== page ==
RALEIGH — Just a few days into this year’s short session, Sen. Dan Blue, D-Wake, shared his disappointment over current affairs.
“They’ve repealed all the progress we made over the last 30 years,” he said sadly of the Republican legislative leadership.
Blue’s dismay is typical among those who call themselves “progressives” in North Carolina. The legislatures of the 2011-14 have undone much of what they accomplished after wresting legislative control from conservative Democrats in the 1980s and 1990s.
Among those progressives, there is optimism that the political tide will turn. They imagine the following timeline for North Carolina politics.
They hope Democrats win enough seats in either chamber this year to be able to sustain any veto by Gov. Pat McCrory, thus pressuring him to resist Tea Party legislation. Their anti-GOP campaign this fall will tie individual legislators to unfavorable images of McCrory.
In 2016, they hope, a politically damaged McCrory will lose his re-election bid to Attorney General Roy Cooper, and Democrats will capture a majority in at least one chamber. In 2018 and 2020, Democrats hope to expand those gains and get back and re-set North Carolina on a progressive path.
This optimism is largely based on the state’s changing demographics — rural to urban, the growth of Hispanic voting, and the belief that the core of the Tea Party is dying of old age.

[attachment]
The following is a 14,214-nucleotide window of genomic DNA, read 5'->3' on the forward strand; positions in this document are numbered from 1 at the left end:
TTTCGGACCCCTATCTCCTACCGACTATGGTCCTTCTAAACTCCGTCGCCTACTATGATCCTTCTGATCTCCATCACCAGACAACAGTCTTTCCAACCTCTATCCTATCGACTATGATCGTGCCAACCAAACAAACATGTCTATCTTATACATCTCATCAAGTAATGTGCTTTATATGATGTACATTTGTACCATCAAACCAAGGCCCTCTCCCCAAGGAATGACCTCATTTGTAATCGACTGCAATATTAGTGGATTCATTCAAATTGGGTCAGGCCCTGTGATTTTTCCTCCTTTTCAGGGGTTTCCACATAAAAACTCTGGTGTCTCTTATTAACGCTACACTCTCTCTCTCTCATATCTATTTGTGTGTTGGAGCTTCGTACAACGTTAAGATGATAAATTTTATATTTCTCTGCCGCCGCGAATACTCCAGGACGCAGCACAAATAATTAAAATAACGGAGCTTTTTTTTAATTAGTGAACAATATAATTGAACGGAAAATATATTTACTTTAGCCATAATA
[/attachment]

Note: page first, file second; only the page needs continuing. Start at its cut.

To me, it looks like wishful thinking.
Two factors weigh against progressives.
First, the gerrymandered legislative map is so firmly rigged in the GOP’s favor that Democrats need a strong majority of votes just to break even, but they trail in the generic ballot surveys done recently by their sympathetic polling firm, Public Policy Polling.
Second, the progressive effort is uncoordinated because the N.C. Democratic Party is a mess. Independent groups hope to organize, but there’s no replacing a unified party. And, add to that, the public doesn’t buy the Democratic brand any more.
Here’s my take: North Carolina can turn around, and it can head in a more progressive direction, but Republican voters and Republican-leaning independents must engineer that movement. Practical Democrats can help by becoming independents and voting in GOP primaries, boosting more centrist Republican candidates, as is happening in Mississippi.
This General Assembly has angered and frightened many constituencies, not just liberals. The medical community, local government leaders, teachers, sheriffs, university supporters and public school parents are all upset.
At some point, these different constituencies may decide choose a different path, one for strong public schools, well-paid teachers, an end to big UNC tuition increases, state policy that is more respectful of local governments and law enforcement, and a more generous safety net for those who lose their jobs or who cannot afford health care.
But only when Republican voters in those groups decide to change direction will North Carolina change. That may come within GOP primaries or in general elections. Or, it may not come at all.
North Carolina Republicans will decide what kind of state this becomes.
Capital Press Association